Data were entered into the Statistical Package for Social Sciences (SPSS, version 14) and descriptive analysis conducted. Responses were reported as percentages.
 

RESULTS

 
Most of the respondents studied were female, youth, and students. All the participants had either radio or television or both. More than 60% of respondents rated the quality of the campaign as excellent and effective. The Areas of prevention or control which the campaigns focused on (in their decreasing order) were unprotected sex, having multiple sexual partners (infidelity), abstinence, transfusion of infected blood, and sharing of sharp objects.
 
The respondent agreed that knowing HIV/AIDS status (>70%) and stopping stigmatization (>80%) could help the campaign against spread of HIV/AIDS. Lack of government commitment, corruption, lack of sexuality education in family, peer group pressure and traditional norms and practices were rated by more than 70% of the respondents as barriers to the campaign against spread of HIV/AIDS.
 

DISCUSION

 
In several developing countries recent declines in the prevalence of HIV/AIDS among the youth, accompanied by clear sign of individual behaviour change are proves of fruitful HIV/AIDS campaigns. The story is not different in Nsukka urban as more than 70% of respondents reported that the quality and effectiveness of the campaign against spread of HIV/AIDS were very good and effective respectively to reduce the scourge (questions 6 and 10, Table 2). This result is consistent with results from Thailand where HIV prevalence among young army recruits declined by 90 percent between 1991 and 1995 after the government adopted its comprehensive AIDS-prevention campaigns4. In Lusaka Zambia, HIV prevalence among 15-19 year old women dropped from 28 percent to 15 percent in 1998, and similar declined occurred in some rural areas5. Also in Australia, Brazil, Senegal and Uganda, AIDS- prevention campaigns owe their relative success, in part, to collaboration among government, the private sector, and nongovernmental organization (NGOs)4. All the countries that have achieved some level of success in their campaigns demonstrated that national strategic approaches, not just more projects, are essential to contain the epidemic effectively.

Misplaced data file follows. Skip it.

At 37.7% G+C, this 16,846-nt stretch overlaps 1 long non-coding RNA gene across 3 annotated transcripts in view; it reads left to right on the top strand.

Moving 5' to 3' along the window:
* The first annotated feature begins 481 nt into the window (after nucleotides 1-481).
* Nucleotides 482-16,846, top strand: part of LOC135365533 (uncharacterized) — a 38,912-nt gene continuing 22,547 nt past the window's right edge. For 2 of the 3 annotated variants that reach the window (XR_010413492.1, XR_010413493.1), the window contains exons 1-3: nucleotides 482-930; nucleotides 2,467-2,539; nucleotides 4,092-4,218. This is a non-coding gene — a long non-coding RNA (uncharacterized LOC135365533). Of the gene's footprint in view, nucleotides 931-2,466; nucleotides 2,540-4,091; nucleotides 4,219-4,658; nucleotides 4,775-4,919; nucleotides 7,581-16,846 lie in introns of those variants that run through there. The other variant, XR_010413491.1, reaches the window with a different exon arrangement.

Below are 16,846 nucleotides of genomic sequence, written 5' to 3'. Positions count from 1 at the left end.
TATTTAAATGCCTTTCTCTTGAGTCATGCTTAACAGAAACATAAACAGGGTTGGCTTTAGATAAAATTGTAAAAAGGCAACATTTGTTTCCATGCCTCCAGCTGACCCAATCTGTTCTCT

The respondents agreed that many factors were barriers to the campaign against spread of HIV/AIDS as could be seen in question 11 (Table 2). Education and communication, as strategies of HIV/AIDS campaign, alert the populace especially the youths to the risks of HIV/AIDS and promote healthier behaviour through curriculum based programmes in schools, mass media campaigns, peer education, and community outreach. This assertion is not different in this studied population where the majority of the respondents were youths (Table 1) with high cognitive and psychomotor abilities thus education in this population will be easy if it is explored and exploited. There is a considerable disagreement over HIV/AIDS education including what to teach, at what age, in what setting, by whom, and to what end. Sensitivities about sexuality and youth behaviour often obstruct AIDS education even where there is a strong national commitment to address the AIDS crisis6. In spite of such obstacles, some school campaigns appear to have made gains6. Any campaign set to address the HIV/AIDS epidemic among the youth require teaching not only the youth themselves but also others who influence their lives. The parents and families are two important groups in the lives of the youth. Parents greatly influence their children’s health behaviors. Sexuality and HIV/AIDS education are sensitive topics that many parents avoid. In Canada and US, researchers found that one-third of the 28 campaigns they reviewed delayed the age of sexual initiation among students. Analysis of the review of school-based education campaign in Namibia, Nigeria, South Africa, and Zimbabwe found that some of the campaigns helped delay sexual initiations, decreased numbers of partners, and increased contraceptive use6.